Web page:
·         Environment and Sustainable Communities OSC, chaired by Cllr Bev Coult had carried out a review to consider whether DCC should declare an Ecological Emergency.  The recommendations of the committee were incorporated into a report to Cabinet in April 2022.  The committee had given particular focus to the Climate Emergency Response Plan and this focus continued.  The Committee had also provided comments on the Leisure Transformation Programme and the draft physical activity strategic framework.


·         Safer and Stronger Communities OSC, chaired by Cllr Joyce Charlton had provided comment on the Safe Durham Partnership Plan and County Durham and Darlington Fire & Rescue Service’s Community Risk Management Plan. 


Councillor Martin gave thanks to the members of the overview and scrutiny committees, the chairs and vice-chairs, co-optees, and the scrutiny team for their continued hard work throughout the year.


Councillor Crute thanked the scrutiny officers for all of their hard.  He referred to the function of scrutiny which was to hold the executive to account and expressed concern when scrutiny were given the opportunity to participate in work that offered up services for cuts.  He went on to explain that he had made his position clear at Corporate Overview and Scrutiny Management Board that scrutiny was not there to do the work of Cabinet, as scrutiny were there to scrutinise the decisions made by Cabinet. Councillor Crute had asked the question as to which scrutiny committees would be involved in this process as he was aware that some had decided not to be involved and he believed that there should be a consistent approach.  He stressed that it was important to get this right as thought it was a step to turn governance on it’s head and a dangerous step forward.  He asked for the thoughts of the Chair of Corporate Overview and Scrutiny Management Board on this.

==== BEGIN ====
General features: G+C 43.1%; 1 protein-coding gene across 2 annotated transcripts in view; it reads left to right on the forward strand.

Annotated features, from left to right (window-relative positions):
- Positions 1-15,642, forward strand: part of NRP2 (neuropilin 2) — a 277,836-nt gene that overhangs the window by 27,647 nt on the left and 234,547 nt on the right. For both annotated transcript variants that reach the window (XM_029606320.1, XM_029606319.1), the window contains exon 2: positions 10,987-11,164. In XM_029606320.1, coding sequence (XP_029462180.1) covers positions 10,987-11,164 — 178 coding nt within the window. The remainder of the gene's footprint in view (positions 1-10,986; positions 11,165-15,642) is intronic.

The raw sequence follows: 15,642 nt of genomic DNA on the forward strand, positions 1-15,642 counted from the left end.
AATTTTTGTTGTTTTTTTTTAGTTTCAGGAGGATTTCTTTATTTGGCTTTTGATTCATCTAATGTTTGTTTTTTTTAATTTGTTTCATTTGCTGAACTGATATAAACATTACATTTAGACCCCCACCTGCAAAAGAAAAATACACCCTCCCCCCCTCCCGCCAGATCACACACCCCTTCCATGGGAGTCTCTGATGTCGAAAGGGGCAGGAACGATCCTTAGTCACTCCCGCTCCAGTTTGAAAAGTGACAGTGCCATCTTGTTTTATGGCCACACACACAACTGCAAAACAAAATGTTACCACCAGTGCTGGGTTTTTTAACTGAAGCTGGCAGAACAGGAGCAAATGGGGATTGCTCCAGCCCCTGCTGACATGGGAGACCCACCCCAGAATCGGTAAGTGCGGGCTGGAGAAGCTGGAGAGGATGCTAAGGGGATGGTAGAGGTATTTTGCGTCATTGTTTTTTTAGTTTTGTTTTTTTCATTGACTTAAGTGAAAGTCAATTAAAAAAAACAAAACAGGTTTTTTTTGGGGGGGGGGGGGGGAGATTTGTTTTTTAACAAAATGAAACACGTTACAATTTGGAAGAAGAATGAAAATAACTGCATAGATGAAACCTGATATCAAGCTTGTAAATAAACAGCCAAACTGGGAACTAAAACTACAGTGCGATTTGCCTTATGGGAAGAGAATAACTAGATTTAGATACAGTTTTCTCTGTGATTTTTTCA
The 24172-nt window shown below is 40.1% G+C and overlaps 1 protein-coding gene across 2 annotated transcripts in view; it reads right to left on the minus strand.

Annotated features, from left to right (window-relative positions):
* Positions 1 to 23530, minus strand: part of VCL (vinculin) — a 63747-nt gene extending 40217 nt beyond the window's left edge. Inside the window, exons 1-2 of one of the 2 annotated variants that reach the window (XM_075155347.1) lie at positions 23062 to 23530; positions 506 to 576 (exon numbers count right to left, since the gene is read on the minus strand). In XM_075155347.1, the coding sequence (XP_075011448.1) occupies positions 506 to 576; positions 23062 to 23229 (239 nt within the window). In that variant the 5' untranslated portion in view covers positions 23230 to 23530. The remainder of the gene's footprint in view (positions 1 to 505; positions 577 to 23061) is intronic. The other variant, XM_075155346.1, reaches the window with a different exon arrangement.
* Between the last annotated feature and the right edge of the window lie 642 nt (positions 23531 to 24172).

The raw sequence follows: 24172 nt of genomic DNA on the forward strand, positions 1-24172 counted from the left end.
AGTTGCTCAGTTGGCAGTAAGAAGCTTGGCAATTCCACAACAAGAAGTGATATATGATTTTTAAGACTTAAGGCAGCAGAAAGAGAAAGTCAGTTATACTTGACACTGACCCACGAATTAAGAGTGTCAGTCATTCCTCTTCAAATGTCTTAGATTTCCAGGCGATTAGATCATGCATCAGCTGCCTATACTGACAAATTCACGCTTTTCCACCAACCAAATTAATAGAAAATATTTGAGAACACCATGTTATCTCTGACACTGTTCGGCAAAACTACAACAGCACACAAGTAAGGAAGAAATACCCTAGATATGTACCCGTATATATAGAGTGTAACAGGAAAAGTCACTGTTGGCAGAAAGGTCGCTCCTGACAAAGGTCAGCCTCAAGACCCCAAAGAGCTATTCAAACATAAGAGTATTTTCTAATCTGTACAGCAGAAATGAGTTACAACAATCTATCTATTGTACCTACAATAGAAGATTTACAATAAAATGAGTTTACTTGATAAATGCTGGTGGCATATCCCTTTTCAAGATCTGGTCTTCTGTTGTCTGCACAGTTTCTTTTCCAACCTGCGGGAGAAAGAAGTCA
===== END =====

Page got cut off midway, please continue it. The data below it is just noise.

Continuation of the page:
In response, Councillor Martin said that he wanted to have an open process which empowered the voice of members and was part of the development of policy.  He said that scrutiny played an important function to be a critical friend and holding the executive to account.  With regards to accountability Councillor Martin said that all members were responsible for the budget as Cabinet put it together to present to full Council where all members have a vote.  Councillor Martin was keen to change the way in which scrutiny were involved and that members could have a say in what they wanted to see in the budget.  He referred to the four fundamental principles of scrutiny and wanted each committee to take control of their own destiny as he was not a dictator of scrutiny.  He advised that Councillor Crute had been sent a report by e-mail which outlined which scrutiny committees were involved in this process.


Councillor Marshall enquired as to which Cabinet members would participate in this process and attend the scrutiny meetings to have meaningful discussions.


Councillor Martin replied that he did not have that information to hand but that each scrutiny committee would be working with the Cabinet portfolio holders in the best way they saw fit.



That the report be received.